ISLAMABAD: Careem’s data has been breached by unidentified hackers, according to Careem’s official statement released on April 23, 2018.
As per detail, the management first came to know about the data breach on January 14 and found that criminal elements were able to access names, email addresses, phone numbers and trip data of customers and captains.
However, the management insists that there is no “evidence” that the credit card details and passwords of the user accounts have also been compromised owing to the cyber-attack.
It is to be noted that at the time of the data breach, 14 million customers and 558,000 captains were active on the Careem’s systems across 13 countries.
However, not all the accounts were affected. While talking to Dawn newspaper, Careem official stated that only the accounts set up before January 14, 2018 were affected.
Meanwhile, the official statement urges all the Careem users to change their passwords immediately, make them complicated by using different characters and not use them on other sites. It also urges clients to keep a track of their credit card and bank statements for any suspicious activity.
Apologizing for the data breach, the statement notes that the Careem management is working with law enforcement agencies and have taken steps to further improve the security of their systems.
This is not the first time that hackers were able to access Careem’s information systems. Earlier in 2017, an ethical hacker named Danial Nasir was able to access data of 1.4 million Careem users. This included the names, email addresses, mobile phone numbers, ID card numbers, trips, payment information and even the pictures of Careem drivers. The data also included the details of the cars registered with Careem. According to ethical hacker Babar Akhunzada, his colleauge Danial did not receive any response from the company when he reached out to them.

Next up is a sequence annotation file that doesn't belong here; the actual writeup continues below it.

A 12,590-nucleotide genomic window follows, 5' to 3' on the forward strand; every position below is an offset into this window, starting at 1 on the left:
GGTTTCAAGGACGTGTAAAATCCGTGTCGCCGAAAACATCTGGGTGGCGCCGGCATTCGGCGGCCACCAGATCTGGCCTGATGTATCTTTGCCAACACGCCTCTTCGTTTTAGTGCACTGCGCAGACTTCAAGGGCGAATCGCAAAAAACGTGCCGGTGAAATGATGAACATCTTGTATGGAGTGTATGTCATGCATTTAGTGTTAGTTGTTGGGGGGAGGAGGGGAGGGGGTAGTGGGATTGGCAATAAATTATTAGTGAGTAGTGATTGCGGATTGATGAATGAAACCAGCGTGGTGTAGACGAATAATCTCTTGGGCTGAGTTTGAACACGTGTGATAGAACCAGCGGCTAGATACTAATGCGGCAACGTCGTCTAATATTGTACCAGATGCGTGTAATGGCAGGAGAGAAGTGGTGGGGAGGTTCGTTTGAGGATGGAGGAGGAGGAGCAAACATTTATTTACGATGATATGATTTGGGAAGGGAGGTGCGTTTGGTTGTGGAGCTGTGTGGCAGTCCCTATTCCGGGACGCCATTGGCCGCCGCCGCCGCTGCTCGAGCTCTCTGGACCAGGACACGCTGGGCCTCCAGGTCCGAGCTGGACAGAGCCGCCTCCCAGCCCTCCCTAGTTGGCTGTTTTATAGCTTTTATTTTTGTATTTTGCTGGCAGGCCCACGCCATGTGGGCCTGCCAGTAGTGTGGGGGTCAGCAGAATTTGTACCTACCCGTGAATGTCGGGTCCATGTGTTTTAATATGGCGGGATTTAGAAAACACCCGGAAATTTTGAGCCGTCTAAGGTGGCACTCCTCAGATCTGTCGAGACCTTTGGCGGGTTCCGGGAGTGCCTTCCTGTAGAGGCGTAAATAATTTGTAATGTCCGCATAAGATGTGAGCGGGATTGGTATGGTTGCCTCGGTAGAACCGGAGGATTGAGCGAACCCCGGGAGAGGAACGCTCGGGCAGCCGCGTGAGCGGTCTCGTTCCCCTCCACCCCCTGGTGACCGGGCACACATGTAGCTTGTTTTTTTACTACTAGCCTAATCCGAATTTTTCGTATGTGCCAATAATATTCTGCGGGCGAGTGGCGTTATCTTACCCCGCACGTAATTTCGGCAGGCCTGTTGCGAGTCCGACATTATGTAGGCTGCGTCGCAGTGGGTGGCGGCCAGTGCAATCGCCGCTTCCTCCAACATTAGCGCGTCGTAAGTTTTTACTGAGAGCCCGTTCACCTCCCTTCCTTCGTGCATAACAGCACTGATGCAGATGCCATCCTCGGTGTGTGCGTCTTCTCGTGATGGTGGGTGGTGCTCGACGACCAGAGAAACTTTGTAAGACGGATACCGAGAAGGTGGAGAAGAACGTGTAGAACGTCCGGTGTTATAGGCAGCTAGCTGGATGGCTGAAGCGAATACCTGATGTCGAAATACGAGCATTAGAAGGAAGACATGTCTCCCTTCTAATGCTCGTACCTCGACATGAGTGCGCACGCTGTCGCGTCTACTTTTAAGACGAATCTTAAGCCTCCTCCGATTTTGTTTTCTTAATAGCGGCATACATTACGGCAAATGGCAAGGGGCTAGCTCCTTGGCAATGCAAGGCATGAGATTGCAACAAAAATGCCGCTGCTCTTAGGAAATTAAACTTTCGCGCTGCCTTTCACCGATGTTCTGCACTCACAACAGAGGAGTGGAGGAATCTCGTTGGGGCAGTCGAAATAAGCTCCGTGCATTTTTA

Ethical hackers around the world are engaged regularly by big software development companies including Microsoft through bug bounty programs. They are offered money in return for identifying vulnerabilities within their software. However, Pakistani ethical hackers resent that there is a lack of interest in local markets in improving cyber security in such a manner.
Careem takes three months to report data breach
It took Careem more than three months to report data breach. Elaborating on the reasons for the delay, the official statement said:
“Cybercrime investigations are immensely complicated and take time. We wanted to make sure we had the most accurate information before notifying people. Since discovering the issue, we have worked to understand what happened, who was affected, and what we needed to do to strengthen our network defences. Specifically, we have introduced enhanced monitoring capabilities across our infrastructure that allows us to detect and respond quickly to security threats. While we feel our response has been robust, we are also implementing a further programme of updates to further develop our security capabilities over coming months.”
Experts have often expressed concerns at the laxity of the corporations in timely reporting about data breach within Pakistan. They have long called for enacting data protection law in Pakistan that will allow government to regularly inspect data breaches and hold the corporations accountable for any data breach.
More than 100 countries around the world have introduced laws pertaining to data protection. In some countries, data protection law such European Union’s General Data Protection regulation, GDPR, binds corporations to report data breaches within 72 hours and also notify the affected parties in some cases.
Talal Raza is a Program Manager at Media Matters for Democracy. He has worked with renowned media organizations and NGOs including Geo News, The Nation, United States Institute of Peace and Privacy International.